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Above & Beyond
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Questions Top100 DJs 2004 - Euan McGraw - 2016-10-17 10:24

Despite it being a fair bit of time since trance was the sound du jour of the world’s main rooms, London trio Above & Beyond have, for the most part, stuck to their guns, and their consistency in DJ Mag’s Top 100 DJs poll proves they maintain a faithful following. 2016 saw the return of their acoustic show, following the release of their ‘Acoustic II’ album in June, which they have toured relentlessly, selling out iconic venues like The Hollywood Bowl, Sydney Opera House and London’s Royal Albert Hall. “The feedback we got from all parts of the industry was pretty overwhelming and very humbling,” Above & Beyond’s Tony McGuinness explains. “Playing live to a sold out Hollywood Bowl is a memory that will stay with us for a lifetime.”

As well as receiving a Grammy nomination for Best Dance Recording for ‘We’re All We Need’ from their latest album, the trio also headlined the Silver City Stage at this year’s SW4 festival in London, and held their biggest ever event on the mainland of Europe in ABGT 200. Taking place at the 17,000-capacity Ziggo Dome in Amsterdam, it was a party that proved trance remains in rude health. As well as continuing to push boundaries as Above & Beyond, the trio also keep unearthing new talent through their labels, Anjuna and Anjuna Deep. “With the waves Yotto is making, and new albums coming soon from Andrew Bayer and Ilan Bluestone, the labels have never been stronger,” McGuinness concludes. “Which we’re very excited about.” ROB McCALLUM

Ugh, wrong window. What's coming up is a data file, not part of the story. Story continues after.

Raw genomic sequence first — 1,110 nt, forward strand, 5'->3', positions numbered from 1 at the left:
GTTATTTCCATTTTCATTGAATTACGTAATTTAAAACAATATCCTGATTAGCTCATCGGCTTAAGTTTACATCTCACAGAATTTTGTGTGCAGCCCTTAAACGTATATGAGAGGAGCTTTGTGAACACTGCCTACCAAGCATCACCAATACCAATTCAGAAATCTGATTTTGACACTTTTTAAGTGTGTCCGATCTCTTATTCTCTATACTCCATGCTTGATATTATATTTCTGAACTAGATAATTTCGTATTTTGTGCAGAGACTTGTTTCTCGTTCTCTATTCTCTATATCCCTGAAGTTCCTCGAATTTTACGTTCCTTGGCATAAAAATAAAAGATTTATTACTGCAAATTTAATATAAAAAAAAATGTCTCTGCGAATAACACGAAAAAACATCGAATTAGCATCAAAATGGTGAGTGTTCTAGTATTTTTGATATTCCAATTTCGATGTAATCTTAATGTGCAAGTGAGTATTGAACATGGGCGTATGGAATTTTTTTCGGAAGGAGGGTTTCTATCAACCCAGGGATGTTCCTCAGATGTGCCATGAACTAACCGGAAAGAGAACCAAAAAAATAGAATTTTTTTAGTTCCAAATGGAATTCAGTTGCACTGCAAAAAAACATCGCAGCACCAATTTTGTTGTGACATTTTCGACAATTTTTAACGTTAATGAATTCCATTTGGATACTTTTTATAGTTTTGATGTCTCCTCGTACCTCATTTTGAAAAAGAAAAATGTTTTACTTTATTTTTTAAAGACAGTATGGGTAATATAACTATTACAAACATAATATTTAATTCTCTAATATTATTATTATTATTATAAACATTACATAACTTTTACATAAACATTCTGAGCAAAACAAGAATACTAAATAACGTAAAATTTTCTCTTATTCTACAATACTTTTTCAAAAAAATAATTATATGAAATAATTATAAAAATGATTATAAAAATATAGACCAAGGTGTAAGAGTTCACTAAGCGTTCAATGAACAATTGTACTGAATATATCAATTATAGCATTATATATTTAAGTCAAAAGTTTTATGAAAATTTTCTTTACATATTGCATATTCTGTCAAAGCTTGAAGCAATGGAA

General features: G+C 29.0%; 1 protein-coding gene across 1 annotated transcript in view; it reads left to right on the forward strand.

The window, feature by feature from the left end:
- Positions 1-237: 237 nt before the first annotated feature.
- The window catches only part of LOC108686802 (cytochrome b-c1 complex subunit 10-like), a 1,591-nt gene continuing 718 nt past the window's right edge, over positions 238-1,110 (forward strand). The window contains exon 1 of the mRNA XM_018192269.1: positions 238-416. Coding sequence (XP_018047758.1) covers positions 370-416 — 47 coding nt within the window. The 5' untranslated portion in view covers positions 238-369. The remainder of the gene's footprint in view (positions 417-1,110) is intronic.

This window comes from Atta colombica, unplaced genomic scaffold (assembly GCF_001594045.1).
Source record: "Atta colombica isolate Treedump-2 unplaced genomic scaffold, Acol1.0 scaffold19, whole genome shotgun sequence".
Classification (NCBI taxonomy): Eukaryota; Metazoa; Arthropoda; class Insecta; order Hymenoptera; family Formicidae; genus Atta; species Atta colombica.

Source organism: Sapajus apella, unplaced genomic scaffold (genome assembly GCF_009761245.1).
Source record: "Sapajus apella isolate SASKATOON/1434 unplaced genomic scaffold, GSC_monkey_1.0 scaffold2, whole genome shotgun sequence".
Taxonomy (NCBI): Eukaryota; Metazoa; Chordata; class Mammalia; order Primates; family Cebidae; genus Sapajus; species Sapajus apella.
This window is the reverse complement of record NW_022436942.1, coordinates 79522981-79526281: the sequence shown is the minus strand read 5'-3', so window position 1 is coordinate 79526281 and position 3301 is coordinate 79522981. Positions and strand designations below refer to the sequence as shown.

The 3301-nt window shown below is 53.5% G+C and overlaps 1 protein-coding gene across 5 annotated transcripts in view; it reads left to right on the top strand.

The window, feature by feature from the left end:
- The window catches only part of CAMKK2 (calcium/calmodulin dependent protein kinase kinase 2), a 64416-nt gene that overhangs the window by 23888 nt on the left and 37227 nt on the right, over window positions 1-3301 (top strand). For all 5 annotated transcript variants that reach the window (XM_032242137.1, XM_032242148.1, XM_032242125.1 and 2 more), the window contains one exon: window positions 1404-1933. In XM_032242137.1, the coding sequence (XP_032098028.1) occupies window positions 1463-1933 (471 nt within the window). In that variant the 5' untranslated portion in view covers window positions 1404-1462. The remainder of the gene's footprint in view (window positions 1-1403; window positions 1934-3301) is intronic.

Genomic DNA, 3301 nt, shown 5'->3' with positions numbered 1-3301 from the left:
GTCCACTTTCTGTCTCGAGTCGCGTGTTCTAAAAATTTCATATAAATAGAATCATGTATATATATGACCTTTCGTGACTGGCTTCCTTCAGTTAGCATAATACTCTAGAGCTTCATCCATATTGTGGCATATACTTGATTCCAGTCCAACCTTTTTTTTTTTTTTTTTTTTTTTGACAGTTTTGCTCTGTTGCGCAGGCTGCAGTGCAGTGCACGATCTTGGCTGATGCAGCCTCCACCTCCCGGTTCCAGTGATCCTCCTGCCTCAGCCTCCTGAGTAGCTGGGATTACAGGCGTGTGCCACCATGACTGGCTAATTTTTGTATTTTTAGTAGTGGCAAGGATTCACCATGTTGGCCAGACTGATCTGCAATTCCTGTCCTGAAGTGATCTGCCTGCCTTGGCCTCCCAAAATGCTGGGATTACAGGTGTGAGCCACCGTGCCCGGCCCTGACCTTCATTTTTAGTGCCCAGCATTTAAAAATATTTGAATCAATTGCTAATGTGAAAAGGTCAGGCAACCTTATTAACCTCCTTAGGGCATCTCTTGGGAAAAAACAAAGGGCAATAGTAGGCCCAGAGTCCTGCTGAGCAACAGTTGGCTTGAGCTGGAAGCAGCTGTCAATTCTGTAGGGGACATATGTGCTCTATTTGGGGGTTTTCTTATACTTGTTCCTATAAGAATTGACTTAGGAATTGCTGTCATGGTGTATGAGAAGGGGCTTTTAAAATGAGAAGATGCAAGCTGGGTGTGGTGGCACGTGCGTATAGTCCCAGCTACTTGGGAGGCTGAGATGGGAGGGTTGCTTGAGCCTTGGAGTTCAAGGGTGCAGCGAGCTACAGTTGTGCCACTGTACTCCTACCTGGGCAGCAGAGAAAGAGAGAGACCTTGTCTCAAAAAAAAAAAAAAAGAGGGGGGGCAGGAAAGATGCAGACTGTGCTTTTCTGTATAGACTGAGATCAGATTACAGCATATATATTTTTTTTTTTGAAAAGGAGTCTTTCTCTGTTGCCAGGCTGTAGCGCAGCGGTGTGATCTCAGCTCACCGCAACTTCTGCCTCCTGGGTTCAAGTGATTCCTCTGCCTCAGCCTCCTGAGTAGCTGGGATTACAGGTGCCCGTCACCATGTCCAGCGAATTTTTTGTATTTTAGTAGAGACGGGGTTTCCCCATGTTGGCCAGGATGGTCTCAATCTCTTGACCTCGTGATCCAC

What have been the new frontiers for you this year?

“The first part of the year was all about our Acoustic Tour, during which we sold out some extraordinary, iconic venues. We also played lots of brand new electronic music from ourselves and our labels at our biggest and best ABGT party.”

Is electronic music taken seriously enough as an art-form?

“Electronic music is luckily such a broad genre, so we can include people like Vangelis and Jean-Michel Jarre, Cubicolor and even a lot of today's more commercial music.”

What’s the best new bit of DJ/production technology, and why?

“It's not really new, but with extremely fast internet connections now available, being able to remotely operate a studio and collaborate with people using great file-sync systems makes things easier for us travelling bunch.”

If you had to switch your style to another genre, what would it be?

“It would be music without a genre.”

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